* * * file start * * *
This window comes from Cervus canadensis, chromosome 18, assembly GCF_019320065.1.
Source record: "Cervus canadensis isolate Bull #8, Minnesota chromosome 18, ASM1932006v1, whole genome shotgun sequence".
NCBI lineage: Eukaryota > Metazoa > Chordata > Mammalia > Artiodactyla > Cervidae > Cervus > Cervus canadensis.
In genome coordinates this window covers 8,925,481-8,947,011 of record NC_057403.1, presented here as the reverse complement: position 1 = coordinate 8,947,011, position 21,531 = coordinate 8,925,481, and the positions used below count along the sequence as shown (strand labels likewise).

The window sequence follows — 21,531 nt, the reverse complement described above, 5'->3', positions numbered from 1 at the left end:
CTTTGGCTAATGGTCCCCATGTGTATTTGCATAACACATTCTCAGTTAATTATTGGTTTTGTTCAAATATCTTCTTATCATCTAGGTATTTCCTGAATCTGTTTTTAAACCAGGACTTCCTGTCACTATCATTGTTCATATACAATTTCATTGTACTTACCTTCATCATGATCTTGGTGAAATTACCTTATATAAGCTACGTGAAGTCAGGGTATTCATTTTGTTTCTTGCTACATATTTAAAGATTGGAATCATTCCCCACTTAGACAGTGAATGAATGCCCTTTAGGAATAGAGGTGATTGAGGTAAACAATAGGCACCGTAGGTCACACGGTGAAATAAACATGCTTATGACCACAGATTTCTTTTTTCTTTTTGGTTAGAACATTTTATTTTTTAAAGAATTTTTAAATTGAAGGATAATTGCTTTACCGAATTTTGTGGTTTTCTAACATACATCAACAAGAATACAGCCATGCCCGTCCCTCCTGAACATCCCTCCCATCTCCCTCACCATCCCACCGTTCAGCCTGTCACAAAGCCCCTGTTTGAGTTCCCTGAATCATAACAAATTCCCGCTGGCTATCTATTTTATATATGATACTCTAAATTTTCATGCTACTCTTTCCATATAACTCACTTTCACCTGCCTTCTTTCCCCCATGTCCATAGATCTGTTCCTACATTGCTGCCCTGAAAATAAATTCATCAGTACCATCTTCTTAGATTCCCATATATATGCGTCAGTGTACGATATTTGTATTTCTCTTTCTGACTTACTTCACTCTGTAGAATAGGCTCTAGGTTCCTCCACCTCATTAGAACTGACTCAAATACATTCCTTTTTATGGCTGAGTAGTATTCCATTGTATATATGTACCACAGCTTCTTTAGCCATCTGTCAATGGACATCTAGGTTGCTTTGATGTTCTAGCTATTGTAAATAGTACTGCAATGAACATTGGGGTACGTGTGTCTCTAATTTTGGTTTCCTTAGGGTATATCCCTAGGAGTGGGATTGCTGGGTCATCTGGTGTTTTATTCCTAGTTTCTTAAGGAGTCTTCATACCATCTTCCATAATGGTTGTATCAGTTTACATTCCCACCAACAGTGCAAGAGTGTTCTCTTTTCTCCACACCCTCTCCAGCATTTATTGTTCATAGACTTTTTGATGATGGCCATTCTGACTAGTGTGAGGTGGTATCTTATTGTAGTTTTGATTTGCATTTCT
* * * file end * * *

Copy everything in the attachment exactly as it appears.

This window comes from Cervus canadensis, chromosome 18, assembly GCF_019320065.1.
Source record: "Cervus canadensis isolate Bull #8, Minnesota chromosome 18, ASM1932006v1, whole genome shotgun sequence".
NCBI lineage: Eukaryota > Metazoa > Chordata > Mammalia > Artiodactyla > Cervidae > Cervus > Cervus canadensis.
In genome coordinates this window covers 8,925,481-8,947,011 of record NC_057403.1, presented here as the reverse complement: position 1 = coordinate 8,947,011, position 21,531 = coordinate 8,925,481, and the positions used below count along the sequence as shown (strand labels likewise).

The window sequence follows — 21,531 nt, the reverse complement described above, 5'->3', positions numbered from 1 at the left end:
CTTTGGCTAATGGTCCCCATGTGTATTTGCATAACACATTCTCAGTTAATTATTGGTTTTGTTCAAATATCTTCTTATCATCTAGGTATTTCCTGAATCTGTTTTTAAACCAGGACTTCCTGTCACTATCATTGTTCATATACAATTTCATTGTACTTACCTTCATCATGATCTTGGTGAAATTACCTTATATAAGCTACGTGAAGTCAGGGTATTCATTTTGTTTCTTGCTACATATTTAAAGATTGGAATCATTCCCCACTTAGACAGTGAATGAATGCCCTTTAGGAATAGAGGTGATTGAGGTAAACAATAGGCACCGTAGGTCACACGGTGAAATAAACATGCTTATGACCACAGATTTCTTTTTTCTTTTTGGTTAGAACATTTTATTTTTTAAAGAATTTTTAAATTGAAGGATAATTGCTTTACCGAATTTTGTGGTTTTCTAACATACATCAACAAGAATACAGCCATGCCCGTCCCTCCTGAACATCCCTCCCATCTCCCTCACCATCCCACCGTTCAGCCTGTCACAAAGCCCCTGTTTGAGTTCCCTGAATCATAACAAATTCCCGCTGGCTATCTATTTTATATATGATACTCTAAATTTTCATGCTACTCTTTCCATATAACTCACTTTCACCTGCCTTCTTTCCCCCATGTCCATAGATCTGTTCCTACATTGCTGCCCTGAAAATAAATTCATCAGTACCATCTTCTTAGATTCCCATATATATGCGTCAGTGTACGATATTTGTATTTCTCTTTCTGACTTACTTCACTCTGTAGAATAGGCTCTAGGTTCCTCCACCTCATTAGAACTGACTCAAATACATTCCTTTTTATGGCTGAGTAGTATTCCATTGTATATATGTACCACAGCTTCTTTAGCCATCTGTCAATGGACATCTAGGTTGCTTTGATGTTCTAGCTATTGTAAATAGTACTGCAATGAACATTGGGGTACGTGTGTCTCTAATTTTGGTTTCCTTAGGGTATATCCCTAGGAGTGGGATTGCTGGGTCATCTGGTGTTTTATTCCTAGTTTCTTAAGGAGTCTTCATACCATCTTCCATAATGGTTGTATCAGTTTACATTCCCACCAACAGTGCAAGAGTGTTCTCTTTTCTCCACACCCTCTCCAGCATTTATTGTTCATAGACTTTTTGATGATGGCCATTCTGACTAGTGTGAGGTGGTATCTTATTGTAGTTTTGATTTGCATTTCT